Set in Archbury Airfield, England, during World War II, "Twelve O'Clock High" is full of engaging individuals whose character development reveal insights into the different approaches to leadership and their resultant effectiveness. The movie centralizes on the American 918th Bomber Group, a flight crew suffering from low-moral, dismal performance and "hard luck" after several unsuccessful flight missions. However, their luck drastically changes under the leadership of a dedicated, relentless general bent on boosting the crew's morale and performance though self-actualization, motivation and pride.
Many characters in this report display exemplary leadership qualities, but also highlight poor elements of leadership whose contrast sheds light on what truly makes an effective leader. Keith Davenport is the compassionate general and comrade to the 918th flight crew, who, after several mission mishaps with high crew and aircraft losses, is replaced by General Frank Savage. Savage is a disciplined hard-ass who whips the flight crew into shape by introducing discipline, direction and structure within the 918 flight crew. Through it all, Major General Pritchard, the higher-up' in charge of delegating authority, reveals snapshots of leadership that his role plays towards the eventual success of the 918 flight crew.
This report will highlight and compare these character's roles and approaches to leading the 918th crew towards self-actualization, success and excellence. Namely, this report will emphasize the four crucial elements of being a good leader that they display throughout the course of the movie: taking charge, maintaining strategic vision, communications and teamwork, and personal integrity. These components of leadership will be discussed in detail with supporting examples to reveal more insight into the crucial elements that make up a good leader.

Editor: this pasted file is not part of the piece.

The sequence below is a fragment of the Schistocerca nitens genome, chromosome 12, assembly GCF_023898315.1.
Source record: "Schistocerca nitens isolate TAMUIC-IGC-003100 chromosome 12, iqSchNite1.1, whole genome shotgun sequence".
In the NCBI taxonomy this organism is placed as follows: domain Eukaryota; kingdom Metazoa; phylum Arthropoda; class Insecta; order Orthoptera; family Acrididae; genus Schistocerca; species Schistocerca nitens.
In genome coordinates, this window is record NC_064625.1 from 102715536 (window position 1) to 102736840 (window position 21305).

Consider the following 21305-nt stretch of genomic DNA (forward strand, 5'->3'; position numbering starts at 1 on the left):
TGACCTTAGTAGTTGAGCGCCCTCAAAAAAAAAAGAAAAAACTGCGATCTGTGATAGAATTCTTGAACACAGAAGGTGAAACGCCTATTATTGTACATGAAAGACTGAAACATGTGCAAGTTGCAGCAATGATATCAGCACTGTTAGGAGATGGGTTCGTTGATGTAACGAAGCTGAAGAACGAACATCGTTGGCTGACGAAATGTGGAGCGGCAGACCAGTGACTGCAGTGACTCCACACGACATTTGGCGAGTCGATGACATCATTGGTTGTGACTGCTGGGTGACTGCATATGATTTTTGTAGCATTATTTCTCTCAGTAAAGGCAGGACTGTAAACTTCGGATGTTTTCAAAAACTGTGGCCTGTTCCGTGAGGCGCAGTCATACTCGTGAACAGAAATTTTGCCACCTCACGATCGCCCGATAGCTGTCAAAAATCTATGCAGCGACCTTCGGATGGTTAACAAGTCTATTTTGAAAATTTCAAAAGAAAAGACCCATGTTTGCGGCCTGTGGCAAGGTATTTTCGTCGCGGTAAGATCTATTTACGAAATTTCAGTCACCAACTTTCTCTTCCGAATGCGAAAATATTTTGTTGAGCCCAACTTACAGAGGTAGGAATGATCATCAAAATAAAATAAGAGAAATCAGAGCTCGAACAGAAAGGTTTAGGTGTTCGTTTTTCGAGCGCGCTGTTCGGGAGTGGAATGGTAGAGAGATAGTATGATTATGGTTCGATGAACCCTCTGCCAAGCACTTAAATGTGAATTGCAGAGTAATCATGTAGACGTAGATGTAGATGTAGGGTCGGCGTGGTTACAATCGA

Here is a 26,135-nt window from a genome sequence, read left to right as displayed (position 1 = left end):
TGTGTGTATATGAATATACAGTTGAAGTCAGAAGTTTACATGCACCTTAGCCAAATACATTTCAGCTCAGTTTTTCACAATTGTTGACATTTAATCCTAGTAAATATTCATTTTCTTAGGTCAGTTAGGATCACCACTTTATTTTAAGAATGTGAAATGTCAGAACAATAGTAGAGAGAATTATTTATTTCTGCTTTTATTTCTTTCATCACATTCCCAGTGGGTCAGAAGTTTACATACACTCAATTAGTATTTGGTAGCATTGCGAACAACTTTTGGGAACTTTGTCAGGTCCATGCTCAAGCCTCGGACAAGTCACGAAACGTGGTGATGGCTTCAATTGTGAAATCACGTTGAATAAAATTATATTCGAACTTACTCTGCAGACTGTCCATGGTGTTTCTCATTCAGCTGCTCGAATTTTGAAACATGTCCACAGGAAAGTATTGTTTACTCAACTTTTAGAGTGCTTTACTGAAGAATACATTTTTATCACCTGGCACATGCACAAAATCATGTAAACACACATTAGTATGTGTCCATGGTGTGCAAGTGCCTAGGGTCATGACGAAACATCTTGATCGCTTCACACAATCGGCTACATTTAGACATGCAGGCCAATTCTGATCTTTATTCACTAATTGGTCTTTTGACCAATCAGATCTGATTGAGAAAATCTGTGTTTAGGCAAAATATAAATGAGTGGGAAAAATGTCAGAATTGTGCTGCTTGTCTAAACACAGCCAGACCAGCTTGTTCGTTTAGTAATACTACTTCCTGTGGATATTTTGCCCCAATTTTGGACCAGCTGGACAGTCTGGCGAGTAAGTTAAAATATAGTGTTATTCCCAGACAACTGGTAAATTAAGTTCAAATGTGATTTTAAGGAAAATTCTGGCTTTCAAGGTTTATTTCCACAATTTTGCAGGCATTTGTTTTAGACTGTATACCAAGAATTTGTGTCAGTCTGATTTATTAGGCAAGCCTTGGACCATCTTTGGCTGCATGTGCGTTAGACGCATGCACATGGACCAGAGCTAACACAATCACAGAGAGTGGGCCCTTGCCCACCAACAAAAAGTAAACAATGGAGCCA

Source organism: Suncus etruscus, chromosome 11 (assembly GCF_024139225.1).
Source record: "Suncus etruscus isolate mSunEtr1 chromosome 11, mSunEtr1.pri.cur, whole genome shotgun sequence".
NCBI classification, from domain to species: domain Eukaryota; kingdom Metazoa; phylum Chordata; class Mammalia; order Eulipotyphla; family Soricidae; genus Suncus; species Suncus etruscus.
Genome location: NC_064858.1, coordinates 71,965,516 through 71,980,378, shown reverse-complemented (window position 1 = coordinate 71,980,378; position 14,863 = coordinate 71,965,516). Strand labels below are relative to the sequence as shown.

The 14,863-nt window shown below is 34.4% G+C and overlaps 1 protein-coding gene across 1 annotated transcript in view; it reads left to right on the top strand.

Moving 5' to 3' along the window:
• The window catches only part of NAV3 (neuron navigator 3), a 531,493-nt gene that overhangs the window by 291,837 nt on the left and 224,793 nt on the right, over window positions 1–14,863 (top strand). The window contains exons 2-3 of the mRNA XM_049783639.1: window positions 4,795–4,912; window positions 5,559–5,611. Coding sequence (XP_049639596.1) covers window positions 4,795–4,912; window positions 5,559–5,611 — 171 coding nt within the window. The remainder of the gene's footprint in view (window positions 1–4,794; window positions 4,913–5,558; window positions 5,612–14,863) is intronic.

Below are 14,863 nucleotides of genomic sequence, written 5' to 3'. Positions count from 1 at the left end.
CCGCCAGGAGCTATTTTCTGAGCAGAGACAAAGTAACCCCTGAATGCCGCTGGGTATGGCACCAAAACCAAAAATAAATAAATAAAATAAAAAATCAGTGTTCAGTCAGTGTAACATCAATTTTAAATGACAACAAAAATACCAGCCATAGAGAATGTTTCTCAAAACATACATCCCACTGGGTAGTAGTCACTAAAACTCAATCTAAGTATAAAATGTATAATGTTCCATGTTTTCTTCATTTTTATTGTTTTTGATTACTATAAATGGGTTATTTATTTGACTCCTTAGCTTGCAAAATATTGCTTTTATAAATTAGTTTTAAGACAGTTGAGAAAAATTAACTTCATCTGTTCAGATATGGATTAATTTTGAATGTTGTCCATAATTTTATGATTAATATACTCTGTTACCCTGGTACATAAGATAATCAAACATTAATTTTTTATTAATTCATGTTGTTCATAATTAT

An effective leader possesses the will, desire and the know-how of how to take charge in any situation. Prime examples of this element of leadership were portrayed effectively by Savage and Pritchard, who's quick and effective decisions embodied the "take charge" attitude of a good leader. General Pritchard displays a definite take charge' attitude when he immediately makes key decisions to confront the 918th crew's dismal performance. For example, he makes the key decision to replace Davenport with Savage after it becomes apparent that there is a conflict of interest between the war effort and Davenport's over-concern for his men that is hindering the crew's ultimate objective and motive to succeed. He even has the hindsight to suggest replacing Savage at the end of the movie when he sees that the "hard-as-nails" general is beginning to grow emotional attachments with the crew, the same folly that was the crux of Davenport's failure. Pritchard made smart, calculated decisions based on future long-term goals and truly knew how to read the people around him, thus allowing him to be an effective take-charge leader.
Savage was a character who took immediate charge of the situation after Davenport's leave. He did this by quickly establishing his authority and making key decisions to forcefully convey to the crew that he was not there to guide them as a friend and confidant, but as a true leader. For example, he reminded the crew to salute and stand at attention when in his presence, a protocol that had been lax under Davenport's leadership. He also demoted, hired and fired based on individual performance and shut down the crew's pub to express that, while under his leadership, it would no longer be a lenient, unproductive environment. In a true act of leadership, Savage also delegated authority to other crew members, thus breeding effective leaders underneath him. A prime example was the "punishment" of Ben Gately by assigning him the leader of the "leper colony", a crew of poor-performance crew members, for not pulling his weight...